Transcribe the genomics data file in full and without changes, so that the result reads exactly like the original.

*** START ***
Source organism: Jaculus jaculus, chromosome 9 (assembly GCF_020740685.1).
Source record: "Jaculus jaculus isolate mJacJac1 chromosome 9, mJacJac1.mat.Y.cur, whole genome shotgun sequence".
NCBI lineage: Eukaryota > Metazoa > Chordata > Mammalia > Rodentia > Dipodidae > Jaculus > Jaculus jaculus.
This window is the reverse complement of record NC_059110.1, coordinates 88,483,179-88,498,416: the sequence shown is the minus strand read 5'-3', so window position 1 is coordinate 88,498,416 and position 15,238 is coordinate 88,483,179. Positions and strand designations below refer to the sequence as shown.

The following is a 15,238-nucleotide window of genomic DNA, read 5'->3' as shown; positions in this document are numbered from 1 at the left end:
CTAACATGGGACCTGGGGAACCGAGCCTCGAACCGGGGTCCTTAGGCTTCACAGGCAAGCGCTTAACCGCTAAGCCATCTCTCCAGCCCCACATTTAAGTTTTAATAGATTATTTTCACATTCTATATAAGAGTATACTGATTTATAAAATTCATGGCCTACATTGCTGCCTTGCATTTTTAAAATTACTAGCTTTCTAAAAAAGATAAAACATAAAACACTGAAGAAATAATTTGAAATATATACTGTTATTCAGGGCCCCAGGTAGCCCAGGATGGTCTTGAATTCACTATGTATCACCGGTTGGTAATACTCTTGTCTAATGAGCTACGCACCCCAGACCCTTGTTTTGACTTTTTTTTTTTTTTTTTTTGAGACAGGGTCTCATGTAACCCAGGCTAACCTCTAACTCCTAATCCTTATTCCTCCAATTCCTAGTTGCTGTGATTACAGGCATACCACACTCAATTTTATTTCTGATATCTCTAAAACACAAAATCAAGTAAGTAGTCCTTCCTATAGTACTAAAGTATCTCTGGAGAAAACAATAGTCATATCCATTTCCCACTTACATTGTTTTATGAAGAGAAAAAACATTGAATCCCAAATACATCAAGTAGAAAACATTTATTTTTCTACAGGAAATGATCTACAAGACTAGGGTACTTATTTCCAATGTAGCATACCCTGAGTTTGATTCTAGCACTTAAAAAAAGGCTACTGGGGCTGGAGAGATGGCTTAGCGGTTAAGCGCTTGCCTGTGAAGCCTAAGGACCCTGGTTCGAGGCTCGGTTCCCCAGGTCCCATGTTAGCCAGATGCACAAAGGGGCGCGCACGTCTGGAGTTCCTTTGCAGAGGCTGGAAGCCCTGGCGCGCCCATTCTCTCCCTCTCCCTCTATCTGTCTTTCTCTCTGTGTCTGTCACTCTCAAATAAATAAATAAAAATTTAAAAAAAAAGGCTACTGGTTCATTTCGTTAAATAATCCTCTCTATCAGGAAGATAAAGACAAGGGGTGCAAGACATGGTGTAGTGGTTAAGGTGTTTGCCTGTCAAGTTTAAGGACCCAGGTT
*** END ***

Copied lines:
Source organism: Jaculus jaculus, chromosome 9 (assembly GCF_020740685.1).
Source record: "Jaculus jaculus isolate mJacJac1 chromosome 9, mJacJac1.mat.Y.cur, whole genome shotgun sequence".
NCBI lineage: Eukaryota > Metazoa > Chordata > Mammalia > Rodentia > Dipodidae > Jaculus > Jaculus jaculus.
This window is the reverse complement of record NC_059110.1, coordinates 88,483,179-88,498,416: the sequence shown is the minus strand read 5'-3', so window position 1 is coordinate 88,498,416 and position 15,238 is coordinate 88,483,179. Positions and strand designations below refer to the sequence as shown.

The following is a 15,238-nucleotide window of genomic DNA, read 5'->3' as shown; positions in this document are numbered from 1 at the left end:
CTAACATGGGACCTGGGGAACCGAGCCTCGAACCGGGGTCCTTAGGCTTCACAGGCAAGCGCTTAACCGCTAAGCCATCTCTCCAGCCCCACATTTAAGTTTTAATAGATTATTTTCACATTCTATATAAGAGTATACTGATTTATAAAATTCATGGCCTACATTGCTGCCTTGCATTTTTAAAATTACTAGCTTTCTAAAAAAGATAAAACATAAAACACTGAAGAAATAATTTGAAATATATACTGTTATTCAGGGCCCCAGGTAGCCCAGGATGGTCTTGAATTCACTATGTATCACCGGTTGGTAATACTCTTGTCTAATGAGCTACGCACCCCAGACCCTTGTTTTGACTTTTTTTTTTTTTTTTTTTGAGACAGGGTCTCATGTAACCCAGGCTAACCTCTAACTCCTAATCCTTATTCCTCCAATTCCTAGTTGCTGTGATTACAGGCATACCACACTCAATTTTATTTCTGATATCTCTAAAACACAAAATCAAGTAAGTAGTCCTTCCTATAGTACTAAAGTATCTCTGGAGAAAACAATAGTCATATCCATTTCCCACTTACATTGTTTTATGAAGAGAAAAAACATTGAATCCCAAATACATCAAGTAGAAAACATTTATTTTTCTACAGGAAATGATCTACAAGACTAGGGTACTTATTTCCAATGTAGCATACCCTGAGTTTGATTCTAGCACTTAAAAAAAGGCTACTGGGGCTGGAGAGATGGCTTAGCGGTTAAGCGCTTGCCTGTGAAGCCTAAGGACCCTGGTTCGAGGCTCGGTTCCCCAGGTCCCATGTTAGCCAGATGCACAAAGGGGCGCGCACGTCTGGAGTTCCTTTGCAGAGGCTGGAAGCCCTGGCGCGCCCATTCTCTCCCTCTCCCTCTATCTGTCTTTCTCTCTGTGTCTGTCACTCTCAAATAAATAAATAAAAATTTAAAAAAAAAGGCTACTGGTTCATTTCGTTAAATAATCCTCTCTATCAGGAAGATAAAGACAAGGGGTGCAAGACATGGTGTAGTGGTTAAGGTGTTTGCCTGTCAAGTTTAAGGACCCAGGTT